PCR could then pinpoint infection after the first two stages. There is no need to take samples from every sett, just those flagged up by such mapping and bait marking. If the positive samples were gathered either from a 'disperser' badger (one not normally living in that sett and excluded from its normal group) or a fox,  if they are carrying m.bovis then they are a risk to all other mammals and should be culled.
 The target of eradication is not any particular species, but b.Tuberculosis.
If you don't identify and test all the social group, a massive task, selective removal becomes impossible.
Quite. Selective removal is impractical as stated before and for the reasons given. But the same applies to the 'selective' vaccination of badgers as promoted by the Badger Trust as the way forward. By not assessing population density prior to vaccination, thus not vaccinating all the social group, makes it pointless, even without taking into consideration the weaknesses of the vaccine or pre screening badgers for existing disease status.
Infected badgers do not necessarily excrete the TB bacillus.
This may be the case in individual badgers but at some point, infected badgers will excrete TB bacillus. PCR detects the DNA of m.bovis, rather than a candidate's immune response to it, thus bacteria will have to be present for it to flag up a positive sample. It is quite likely that if the social group is infected some will be shedding bacteria while others might not be doing so at the time of testing. But any sort of stress, and that could include cage trapping to vaccinate, is likely to push those badgers 'infected' but not 'infectious' into shedding status, with inevitable results.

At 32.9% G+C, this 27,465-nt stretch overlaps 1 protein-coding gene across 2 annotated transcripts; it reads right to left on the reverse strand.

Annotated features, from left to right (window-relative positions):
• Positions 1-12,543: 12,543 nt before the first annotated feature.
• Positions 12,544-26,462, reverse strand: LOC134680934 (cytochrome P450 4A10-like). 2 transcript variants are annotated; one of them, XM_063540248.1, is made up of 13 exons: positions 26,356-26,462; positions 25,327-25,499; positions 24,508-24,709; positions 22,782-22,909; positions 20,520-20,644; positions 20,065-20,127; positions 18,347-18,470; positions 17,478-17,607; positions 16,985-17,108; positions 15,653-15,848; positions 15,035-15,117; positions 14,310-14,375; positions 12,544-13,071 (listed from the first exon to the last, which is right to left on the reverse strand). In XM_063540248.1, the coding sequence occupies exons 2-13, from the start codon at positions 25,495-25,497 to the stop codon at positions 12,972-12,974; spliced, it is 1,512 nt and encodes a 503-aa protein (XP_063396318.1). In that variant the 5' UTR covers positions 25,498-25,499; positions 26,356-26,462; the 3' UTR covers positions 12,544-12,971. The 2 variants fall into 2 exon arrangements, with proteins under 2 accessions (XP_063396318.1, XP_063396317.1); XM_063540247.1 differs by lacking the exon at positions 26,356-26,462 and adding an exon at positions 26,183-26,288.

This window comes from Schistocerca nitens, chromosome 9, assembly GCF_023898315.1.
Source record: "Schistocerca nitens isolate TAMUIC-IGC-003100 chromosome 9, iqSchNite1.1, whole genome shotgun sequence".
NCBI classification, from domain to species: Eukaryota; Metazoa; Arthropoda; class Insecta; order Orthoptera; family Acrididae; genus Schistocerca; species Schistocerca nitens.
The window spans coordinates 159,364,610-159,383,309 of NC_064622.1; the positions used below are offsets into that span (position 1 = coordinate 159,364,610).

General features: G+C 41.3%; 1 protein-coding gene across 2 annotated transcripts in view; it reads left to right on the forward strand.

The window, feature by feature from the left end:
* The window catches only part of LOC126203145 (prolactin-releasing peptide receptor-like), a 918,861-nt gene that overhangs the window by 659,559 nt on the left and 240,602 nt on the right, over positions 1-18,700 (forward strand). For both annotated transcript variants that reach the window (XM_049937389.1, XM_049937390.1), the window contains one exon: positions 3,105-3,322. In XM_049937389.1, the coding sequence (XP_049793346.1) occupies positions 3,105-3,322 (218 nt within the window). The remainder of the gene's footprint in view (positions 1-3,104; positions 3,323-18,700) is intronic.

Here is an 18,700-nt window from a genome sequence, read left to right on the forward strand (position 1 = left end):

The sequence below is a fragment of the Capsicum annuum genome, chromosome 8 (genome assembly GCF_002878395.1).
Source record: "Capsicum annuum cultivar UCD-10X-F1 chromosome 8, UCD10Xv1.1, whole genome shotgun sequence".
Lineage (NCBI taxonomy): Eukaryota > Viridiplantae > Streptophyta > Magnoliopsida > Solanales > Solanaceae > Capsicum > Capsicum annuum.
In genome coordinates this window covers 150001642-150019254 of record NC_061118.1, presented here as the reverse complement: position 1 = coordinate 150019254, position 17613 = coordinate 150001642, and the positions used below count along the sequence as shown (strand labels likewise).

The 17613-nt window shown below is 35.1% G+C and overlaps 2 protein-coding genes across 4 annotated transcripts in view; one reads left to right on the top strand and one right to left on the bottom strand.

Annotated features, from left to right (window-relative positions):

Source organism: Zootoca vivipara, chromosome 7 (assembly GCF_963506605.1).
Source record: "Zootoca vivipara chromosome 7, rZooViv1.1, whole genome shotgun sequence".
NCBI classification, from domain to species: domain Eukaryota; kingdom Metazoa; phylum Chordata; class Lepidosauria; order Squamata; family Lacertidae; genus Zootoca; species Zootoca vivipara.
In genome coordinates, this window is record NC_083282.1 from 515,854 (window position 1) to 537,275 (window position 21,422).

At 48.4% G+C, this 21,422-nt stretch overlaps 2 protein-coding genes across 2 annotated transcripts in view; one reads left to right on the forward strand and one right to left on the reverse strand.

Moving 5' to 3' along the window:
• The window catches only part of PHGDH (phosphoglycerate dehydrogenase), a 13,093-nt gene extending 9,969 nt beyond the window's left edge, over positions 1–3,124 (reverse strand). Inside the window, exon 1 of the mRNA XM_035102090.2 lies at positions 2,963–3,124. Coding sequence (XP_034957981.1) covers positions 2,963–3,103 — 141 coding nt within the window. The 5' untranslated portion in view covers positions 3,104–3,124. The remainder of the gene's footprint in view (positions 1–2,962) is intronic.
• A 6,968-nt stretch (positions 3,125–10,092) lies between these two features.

For a selective cull expensive trapping is going to be required unless you gas or poison the sett indiscriminately.
'Indiscriminate' in the context of an positively identified underground midden of bacteria, (see above) is not a word we would use. It is extremely 'discriminate' having undergone a three part screen. And as explained, the survival of m.bovis in the confines of a badger sett, could keep infection going for years, infecting more and more occupants.
So ideally whole sett culling using daytime anaesthesia (not poison and not a material where a sub lethal dose harms) to cull the whole social group at one go and so avoiding perturbation. And incidentally, avoiding the cost and bureaucratic trappings of disposing of Class 1 Hazardous Waste, as a 'dead' badger is classified.
 It is worth remembering that Lord Krebs proposed the use of PCR and efficient whole social group removal in his original design for the RBCT in 1996. (See our posting below) He and fellow author Dr. Rosie Woodroffe, also wanted such setts unoccupied for at least two years, to prevent onwards transmission of disease to incoming badgers. They referred to this as 'prevention of recolonisation'. So we support this; such setts should be destroyed to prevent recolonisation by other badgers, thus preventing the onward transmission of disease to healthy badgers.

Conversely, the location of the 70 per cent of cattle herd sentinels testing clear, together withe negative PCR screens, could allow a much more targeted vaccination programme, should the Badger Trust wish to pursue this?